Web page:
glider had come to a closed inner door and that was as far as it could
go. Dan took off the control helmet, drew a deep breath and said a key
word.

He was standing in the huge hall, before the closed door. He opened the
door.

Before him was a room with tall slit windows, and as Dan went in, he
could see dimly, but, like a man in a hall of mirrors, what he saw did
not make sense.

Distorted shapes and forms, with bright points and blots of light,
shifted as he moved, and shifted again as he moved closer, to see one
leg of what looked like a very old, faded table. A heavy cable ran up
the leg to the top, where there was a switch, and a bronze plate with
the words, "Open Switch."

Dan reached for the switch, and hesitated. If Kielgaard's theory was
right, he would now be electrocuted, or otherwise disposed of.

He swallowed hard, reached the rest of the way, and opened the switch.

A pall of choking dust spread over the room, with the sound of coughing
all around him and the rustle of clothing and stamping of feet.

Dan wiped his streaming eyes, and saw a man in uniform behind the desk,
all but one corner of which looked new.

The man stared at Dan and said, "So soon? What's happened?"

       *       *       *       *       *

Dan glanced around. The huge room was filled with tough, weary-looking
men in combat uniform, all fully armed and equipped. He thought fast,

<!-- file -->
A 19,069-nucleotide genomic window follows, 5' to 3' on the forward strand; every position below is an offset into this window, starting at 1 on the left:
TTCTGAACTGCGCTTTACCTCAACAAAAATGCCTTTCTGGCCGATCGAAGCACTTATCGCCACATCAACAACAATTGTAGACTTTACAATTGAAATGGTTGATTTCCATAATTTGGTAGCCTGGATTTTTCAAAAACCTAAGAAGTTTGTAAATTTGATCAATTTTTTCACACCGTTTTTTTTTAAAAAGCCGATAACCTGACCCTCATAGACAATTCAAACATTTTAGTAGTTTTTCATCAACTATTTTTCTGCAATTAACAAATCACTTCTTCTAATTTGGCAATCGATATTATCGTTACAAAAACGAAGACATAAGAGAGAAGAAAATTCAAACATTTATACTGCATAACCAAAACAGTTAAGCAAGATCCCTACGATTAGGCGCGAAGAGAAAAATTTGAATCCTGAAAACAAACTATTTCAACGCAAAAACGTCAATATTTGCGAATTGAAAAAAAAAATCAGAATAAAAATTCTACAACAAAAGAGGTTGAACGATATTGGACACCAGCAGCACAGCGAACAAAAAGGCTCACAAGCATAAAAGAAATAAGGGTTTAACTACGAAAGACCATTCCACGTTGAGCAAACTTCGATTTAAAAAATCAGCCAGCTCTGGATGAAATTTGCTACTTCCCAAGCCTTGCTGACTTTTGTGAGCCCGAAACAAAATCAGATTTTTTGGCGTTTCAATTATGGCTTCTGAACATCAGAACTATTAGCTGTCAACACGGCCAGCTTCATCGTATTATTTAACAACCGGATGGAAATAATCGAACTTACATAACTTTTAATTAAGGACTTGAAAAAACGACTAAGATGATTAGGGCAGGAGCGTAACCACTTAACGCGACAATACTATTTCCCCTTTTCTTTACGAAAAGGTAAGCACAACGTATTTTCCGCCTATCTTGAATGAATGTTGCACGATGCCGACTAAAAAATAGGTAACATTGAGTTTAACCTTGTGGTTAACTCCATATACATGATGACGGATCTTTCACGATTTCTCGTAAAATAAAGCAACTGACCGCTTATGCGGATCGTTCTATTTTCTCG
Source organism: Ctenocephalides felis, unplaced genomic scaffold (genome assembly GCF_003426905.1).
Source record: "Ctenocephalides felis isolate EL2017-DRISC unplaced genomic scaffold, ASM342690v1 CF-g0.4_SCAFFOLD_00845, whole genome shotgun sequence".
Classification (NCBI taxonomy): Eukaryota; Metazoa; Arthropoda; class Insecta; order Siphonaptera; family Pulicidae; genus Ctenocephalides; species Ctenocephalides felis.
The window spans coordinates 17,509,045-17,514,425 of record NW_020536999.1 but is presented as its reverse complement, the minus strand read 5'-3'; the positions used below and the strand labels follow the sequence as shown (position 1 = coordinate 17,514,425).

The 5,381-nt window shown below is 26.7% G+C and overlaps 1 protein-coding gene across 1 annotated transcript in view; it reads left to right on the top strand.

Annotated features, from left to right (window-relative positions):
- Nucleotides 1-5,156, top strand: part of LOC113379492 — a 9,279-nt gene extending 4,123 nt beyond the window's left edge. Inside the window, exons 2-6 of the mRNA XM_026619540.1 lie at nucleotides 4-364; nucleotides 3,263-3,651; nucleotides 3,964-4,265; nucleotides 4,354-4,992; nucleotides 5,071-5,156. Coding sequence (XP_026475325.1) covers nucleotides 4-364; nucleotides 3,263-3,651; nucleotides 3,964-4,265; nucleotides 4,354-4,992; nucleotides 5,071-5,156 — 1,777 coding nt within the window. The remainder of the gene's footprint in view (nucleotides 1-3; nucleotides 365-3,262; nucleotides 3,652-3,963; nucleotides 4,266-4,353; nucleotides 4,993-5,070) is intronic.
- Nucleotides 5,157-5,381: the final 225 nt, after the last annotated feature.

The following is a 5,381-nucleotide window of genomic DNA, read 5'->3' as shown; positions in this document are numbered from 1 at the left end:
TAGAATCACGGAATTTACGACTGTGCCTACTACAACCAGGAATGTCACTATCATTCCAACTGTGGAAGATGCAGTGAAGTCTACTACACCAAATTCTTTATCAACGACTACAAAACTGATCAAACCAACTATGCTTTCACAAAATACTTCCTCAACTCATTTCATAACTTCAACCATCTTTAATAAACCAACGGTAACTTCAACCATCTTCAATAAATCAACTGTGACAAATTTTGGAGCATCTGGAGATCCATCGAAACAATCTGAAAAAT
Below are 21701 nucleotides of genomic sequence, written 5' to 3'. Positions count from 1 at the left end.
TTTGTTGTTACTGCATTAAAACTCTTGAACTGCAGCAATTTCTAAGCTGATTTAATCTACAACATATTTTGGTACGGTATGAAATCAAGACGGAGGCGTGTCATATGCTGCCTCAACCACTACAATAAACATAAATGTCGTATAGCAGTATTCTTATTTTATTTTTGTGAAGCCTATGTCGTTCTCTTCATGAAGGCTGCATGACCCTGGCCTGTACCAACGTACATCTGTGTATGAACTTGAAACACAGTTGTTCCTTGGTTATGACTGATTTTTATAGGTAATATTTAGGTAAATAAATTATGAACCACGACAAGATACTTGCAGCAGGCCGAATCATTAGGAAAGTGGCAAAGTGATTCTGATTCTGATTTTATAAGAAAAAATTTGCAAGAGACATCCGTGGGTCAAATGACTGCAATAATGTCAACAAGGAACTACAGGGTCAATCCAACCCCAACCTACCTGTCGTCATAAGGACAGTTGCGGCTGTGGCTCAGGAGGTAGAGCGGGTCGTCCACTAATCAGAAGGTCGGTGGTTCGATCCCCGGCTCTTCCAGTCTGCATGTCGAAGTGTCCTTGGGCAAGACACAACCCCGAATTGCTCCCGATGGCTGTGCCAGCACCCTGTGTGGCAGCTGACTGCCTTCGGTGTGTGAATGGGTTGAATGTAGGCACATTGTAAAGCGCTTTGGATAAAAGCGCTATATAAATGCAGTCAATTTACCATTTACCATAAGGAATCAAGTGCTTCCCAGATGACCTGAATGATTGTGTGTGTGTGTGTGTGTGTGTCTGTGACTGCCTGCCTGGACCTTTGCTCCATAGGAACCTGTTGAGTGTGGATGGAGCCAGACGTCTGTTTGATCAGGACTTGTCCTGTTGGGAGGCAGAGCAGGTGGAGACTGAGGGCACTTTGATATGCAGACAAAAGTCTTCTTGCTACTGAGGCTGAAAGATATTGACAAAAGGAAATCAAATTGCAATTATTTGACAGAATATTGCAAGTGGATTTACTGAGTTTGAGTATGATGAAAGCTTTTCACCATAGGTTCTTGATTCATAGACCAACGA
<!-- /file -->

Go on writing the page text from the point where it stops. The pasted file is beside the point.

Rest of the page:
turned back to the man behind the desk and said earnestly, "Peace
is restored to the planet. It's been rebuilt and the damage is all
repaired. But now, fantastic as it may seem, an enemy has come down to
this world from outer space--"

The man at the desk angrily brought down his fist. "No one lives in
outer space! That's foolishness!"

Dan said, his mind racing, "Whoever they are, they've seized a vital
communications center! They've got men on guard, armed to the teeth.
They've issued orders through captive government officials to seal off
this part of the level from the public. They're trying to take over the
whole government!"

There was a stir in the room and a low ugly rumble.

"I knew it," said the man behind the desk, jumping to his feet. "I knew
they'd lie low and then creep back again when things are quiet. If we'd
been demobilized, it would all have been for nothing. But we _aren't_
demobilized!"

Abruptly there were shouted orders, and someone was gripping Dan by the
arm. "Just lead the way. Show us where they are and we'll take care of
the rest."